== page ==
arm’s length’ – without directly confronting the Americans.
June - Sept 1950
Sept - Nov 1950
North Korea attack. The North Korean Army
easily defeated the Republic of Korea's army.
They capture most of South Korea.
The American General MacArthur led a UN landing.
The Americans recaptured South Korea. On 7th
October 1950 MacArthur invaded North Korea. He
advanced as far as the Chinese border.
Nov 1950 - Feb 1951
200,000 Chinese troops attack MacArthur. On 31st
December, 500,000 more Chinese troops entered the
war and attacked the Americans. They recaptured
North Korea, and advanced into South Korea.
February – March 1951
The Americans landed more troops and they used
MacArthur reached the 38th parallel in March 1951.
March 1951 – 1953
Truman told MacArthur to stop. MacArthur was sacked
when he publicly criticised Truman’s order.
In 1953, Eisenhower became American president. The
Americans threatened to use the atomic bomb if China
did not stop fighting.
The Chinese agree to a truce, which was signed on 27
July 1953.
The Death of Stalin
Stalin died in 1953. He was hated all over Eastern Europe. When they heard he was dead, people in East
Berlin rioted.
After a short struggle for power, Khrushchev became the new ruler in Russia.
Peaceful Co-existence
At first, the western powers hoped that Khrushchev would be the start of a ‘thaw’ in the Cold War.
Khrushchev often met western leaders at ‘summit’ meetings. Stalin had made all Communist countries do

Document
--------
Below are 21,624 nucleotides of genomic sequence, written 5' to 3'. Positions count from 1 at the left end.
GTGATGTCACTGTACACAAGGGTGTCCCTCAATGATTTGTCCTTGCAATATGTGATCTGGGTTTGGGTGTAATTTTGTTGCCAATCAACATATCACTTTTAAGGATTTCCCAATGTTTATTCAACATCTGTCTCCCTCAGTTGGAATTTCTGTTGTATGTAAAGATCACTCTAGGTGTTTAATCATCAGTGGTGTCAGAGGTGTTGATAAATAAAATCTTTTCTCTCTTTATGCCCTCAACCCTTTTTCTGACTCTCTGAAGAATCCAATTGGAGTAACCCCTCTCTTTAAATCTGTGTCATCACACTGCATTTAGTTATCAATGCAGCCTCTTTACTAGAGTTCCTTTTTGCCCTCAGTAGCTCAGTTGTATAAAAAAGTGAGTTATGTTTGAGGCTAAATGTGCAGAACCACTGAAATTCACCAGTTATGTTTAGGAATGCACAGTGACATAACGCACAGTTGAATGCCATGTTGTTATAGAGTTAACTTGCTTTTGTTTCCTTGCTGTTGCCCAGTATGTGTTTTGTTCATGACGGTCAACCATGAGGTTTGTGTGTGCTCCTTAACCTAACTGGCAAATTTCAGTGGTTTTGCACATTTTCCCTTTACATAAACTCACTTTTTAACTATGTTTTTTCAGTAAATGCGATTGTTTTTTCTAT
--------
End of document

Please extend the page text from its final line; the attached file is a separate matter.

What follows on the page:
what he wanted – and he had fallen out with President Tito of Yugoslavia. But in 1955 Khrushchev went
to Yugoslavia, telling Tito that ‘there are different roads to communism’. Western leaders thought he
would no longer insist that all communist countries take orders from Russia.
In a speech at the Twentieth Party Congress in 1956, Khrushchev attacked Stalin, saying that Stalin was a
murderer and a tyrant. Khrushchev began to ‘de-Stalinise’ Russia - political prisoners were set free and
Beria (Stalin’s Chief of Secret Police) was executed. In 1961 Khrushchev declared that the period of 'the
dictatorship’ was at and end, and that he would bring in instead: 'the state of the whole people'.
Khrushchev said that he wanted ‘peaceful co-existence’ with the West. Western leaders hoped this meant
the end of the Cold War.
The Warsaw Pact
In 1955 West Germany joined NATO, the USSR was concerned over this and this
led to the formation of the Warsaw Pact. The Pact was a military alliance for
mutual defence between Communist countries.
The pact stated that all nations should unite to prevent war. It was described as a
treaty of friendship, co-operation and mutual assistance.
All the armies of the pact were placed under the leadership of a Soviet
commander. This allowed Soviet troops to be stationed in these countries for the
purpose of defence. It became a way for the USSR to keep the countries under
The Warsaw Pact was seen as a response to NATO, and divided Europe into two
rival alliances.